Analysis Chinese telecom giant Huawei – the most prominent target of the Trump administration's decision to declare a national emergency to protect American IT infrastructure by banning technology provided by foreign adversaries – on Monday received a reprieve that allows it to do business with US suppliers.
But its days are numbered – Huawei has a license to do business with US suppliers until August 19. If that day arrives and the US and China have been unable to reach an agreement to resolve their trade differences, then not only will Huawei equipment be forbidden on US networks but the company and 68 of its foreign affiliates will be denied the ability to buy from US suppliers.
The Trump administration, backed by US cyber defense experts, believes that Huawei equipment can't be trusted, because of the company's ties to the Chinese government. With telecom companies building 5G networks around the globe, administration officials believe they have to act now.
"There are a lot of companies that do business with Huawei," said Scott Kennedy, director of the Project on Chinese Business & Political Economy for the Center Strategic & International Studies, in a phone interview with The Register. "There could be lots of collateral damage."
One possible consequence, Steven Weber, professor of political science and international relations at UC Berkeley, told The Register, is a world where boundaries are shaped more by technology standards than geographic features.
That is to say, we may be headed toward nationalized technology stacks that don't interoperate and nationalized supply chains. This defeats the entire purpose of an open internet.
"We all take it for granted that our phones work everywhere," said Weber. "But there's no law that says 5G networks have to operate on a global standard."
The collateral damage is already accumulating. Arm, Broadcom, Intel, Qualcomm, and Xilinx have reportedly directed employees to stop supplying Huawei, and news of the policy change has weighed down the stock prices of affected semiconductor firms.
A chip industry source reminded us that, for one thing, Japanese CPU designer Arm has a facility in Austin, Texas, USA, that validates Arm-compatible and licensed chip designs for customers around the world, including those in China, and thus is restricted by the White House's latest crackdown.
Where there's a will, there's Huawei: US govt already eases trade ban with 90-day reprieveREAD MORE
Qorvo, a radio frequency chip maker, on Tuesday revised its guidance to investors by noting that it will stop shipments to Huawei.
EE and Vodafone have withdrawn Huawei phones from the launch of their 5G networks in the UK, the latter company having acknowledged last month that routers provided by Huawei a decade ago had an undocumented telnet backdoor. Japanese mobile companies NTT Docomo, KDDI and SoftBank have delayed the launch of a Huawei phone that was expected to debut later this month.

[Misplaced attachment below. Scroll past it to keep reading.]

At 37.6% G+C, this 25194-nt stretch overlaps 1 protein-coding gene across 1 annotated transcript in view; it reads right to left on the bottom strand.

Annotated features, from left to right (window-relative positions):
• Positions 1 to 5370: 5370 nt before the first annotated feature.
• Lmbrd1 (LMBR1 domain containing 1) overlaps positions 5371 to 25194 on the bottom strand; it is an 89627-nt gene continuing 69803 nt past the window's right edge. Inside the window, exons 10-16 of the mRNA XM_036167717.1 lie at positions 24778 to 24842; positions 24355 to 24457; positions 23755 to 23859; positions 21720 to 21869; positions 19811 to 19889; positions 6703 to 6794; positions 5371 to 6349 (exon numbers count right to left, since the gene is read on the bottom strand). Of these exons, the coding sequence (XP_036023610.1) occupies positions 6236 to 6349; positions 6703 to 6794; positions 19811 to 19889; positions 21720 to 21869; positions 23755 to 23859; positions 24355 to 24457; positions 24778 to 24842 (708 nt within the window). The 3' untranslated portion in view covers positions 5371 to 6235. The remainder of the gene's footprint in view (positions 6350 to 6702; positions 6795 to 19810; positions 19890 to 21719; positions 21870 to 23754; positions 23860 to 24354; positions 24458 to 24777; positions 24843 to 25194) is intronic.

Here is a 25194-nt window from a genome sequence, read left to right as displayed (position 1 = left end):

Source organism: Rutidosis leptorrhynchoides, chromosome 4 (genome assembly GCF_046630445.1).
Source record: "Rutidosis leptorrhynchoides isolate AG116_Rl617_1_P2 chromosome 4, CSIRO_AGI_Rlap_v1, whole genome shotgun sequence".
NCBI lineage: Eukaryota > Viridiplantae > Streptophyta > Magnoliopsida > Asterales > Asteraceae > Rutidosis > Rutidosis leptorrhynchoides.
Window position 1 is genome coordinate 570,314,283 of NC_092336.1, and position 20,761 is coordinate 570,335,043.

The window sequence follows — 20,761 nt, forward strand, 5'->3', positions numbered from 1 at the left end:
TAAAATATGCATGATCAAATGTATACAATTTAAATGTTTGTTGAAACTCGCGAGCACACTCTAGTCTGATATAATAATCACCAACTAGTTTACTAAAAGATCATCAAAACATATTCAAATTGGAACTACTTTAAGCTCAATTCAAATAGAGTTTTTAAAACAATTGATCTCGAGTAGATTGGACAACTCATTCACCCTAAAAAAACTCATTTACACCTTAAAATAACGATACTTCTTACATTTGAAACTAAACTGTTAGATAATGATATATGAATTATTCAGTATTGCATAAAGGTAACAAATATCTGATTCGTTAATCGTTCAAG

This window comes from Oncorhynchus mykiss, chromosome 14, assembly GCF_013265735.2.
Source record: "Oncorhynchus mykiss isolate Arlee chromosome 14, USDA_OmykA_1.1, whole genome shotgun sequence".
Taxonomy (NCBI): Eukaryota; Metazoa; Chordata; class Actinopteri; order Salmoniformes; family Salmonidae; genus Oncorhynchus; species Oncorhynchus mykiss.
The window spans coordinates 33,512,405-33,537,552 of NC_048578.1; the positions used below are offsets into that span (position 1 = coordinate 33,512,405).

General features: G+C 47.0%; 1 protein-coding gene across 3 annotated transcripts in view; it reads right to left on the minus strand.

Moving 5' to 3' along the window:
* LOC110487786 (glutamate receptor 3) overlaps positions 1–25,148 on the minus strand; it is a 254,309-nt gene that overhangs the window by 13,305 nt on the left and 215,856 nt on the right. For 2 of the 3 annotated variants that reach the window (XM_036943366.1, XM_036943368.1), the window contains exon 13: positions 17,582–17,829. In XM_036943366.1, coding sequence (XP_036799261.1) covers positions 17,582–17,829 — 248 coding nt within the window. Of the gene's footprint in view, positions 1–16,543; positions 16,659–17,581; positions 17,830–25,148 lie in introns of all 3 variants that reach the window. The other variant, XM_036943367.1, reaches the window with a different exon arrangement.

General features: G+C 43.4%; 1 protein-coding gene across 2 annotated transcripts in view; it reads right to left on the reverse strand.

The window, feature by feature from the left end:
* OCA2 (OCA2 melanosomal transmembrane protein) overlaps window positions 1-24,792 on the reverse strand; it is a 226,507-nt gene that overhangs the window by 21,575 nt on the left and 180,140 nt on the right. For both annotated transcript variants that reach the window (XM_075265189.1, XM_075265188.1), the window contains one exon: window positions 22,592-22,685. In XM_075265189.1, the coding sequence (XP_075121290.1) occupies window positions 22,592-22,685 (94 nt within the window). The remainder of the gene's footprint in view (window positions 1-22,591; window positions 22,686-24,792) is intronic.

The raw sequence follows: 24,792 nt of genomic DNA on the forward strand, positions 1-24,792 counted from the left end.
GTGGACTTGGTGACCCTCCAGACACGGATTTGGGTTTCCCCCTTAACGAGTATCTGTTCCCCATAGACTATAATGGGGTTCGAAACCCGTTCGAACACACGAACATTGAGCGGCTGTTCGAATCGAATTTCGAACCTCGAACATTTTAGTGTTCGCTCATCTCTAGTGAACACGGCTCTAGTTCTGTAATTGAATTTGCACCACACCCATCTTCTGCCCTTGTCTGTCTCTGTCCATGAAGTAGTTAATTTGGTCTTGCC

Google has suspended Huawei's license to use its Android mobile operating system. The decision prevents the Chinese company from adding Google services like Gmail, Google Maps, Play Store and other Google apps to new devices, though existing ones will continue to function. It also complicates security updates and all but guarantees Huawei will forge ahead with its rumored fork of the Android Open Source Project.
Microsoft has pulled the Huawei MateBook X Pro from its online store; Huawei devices are no longer available at BestBuy.com. At Amazon.com, however, Huawei laptops, tablets and phones can still be had.
And ripples of the Trump administration's trade tussle with China extend beyond Huawei. Reports indicate that US authorities may blacklist five Chinese video surveillance technology firms alongside Huawei: Hangzhou Hikvision Digital Technology Co., Megvii, Meiya Pico, Iflytek and Zhejiang Dahua Technology Co.
It's been suggested that the Trump administration is concerned about the role these companies play in helping China monitor and control its Uighur minority, though the administration's response to the death of journalist Jamal Khashoggi at the hands of Saudi operatives suggests trade interests matter more than human rights.
Industry trade groups are worried, to the extent that Computing Technology Industry Association (CompTIA) and the Telecom Industry Association (TIA) both declined on-the-record interview requests. But background discussions reveal both concern and ambivalence, because while some technology companies stand to lose from the denial of Chinese business, others stand to gain.
What's more, many US technology firms have been frustrated with with the way business is done in China. Without saying so publicly, they're glad there's finally some effort to deal with longstanding issues like government favoritism toward local companies, intellectual property theft, and forced technology transfers.
While there's doubt the administration will reverse its position on Huawei gear in US networks, there's hope that the Commerce Department's Entity List export restrictions could be lifted, which at least will allow US firms to sell to Huawei.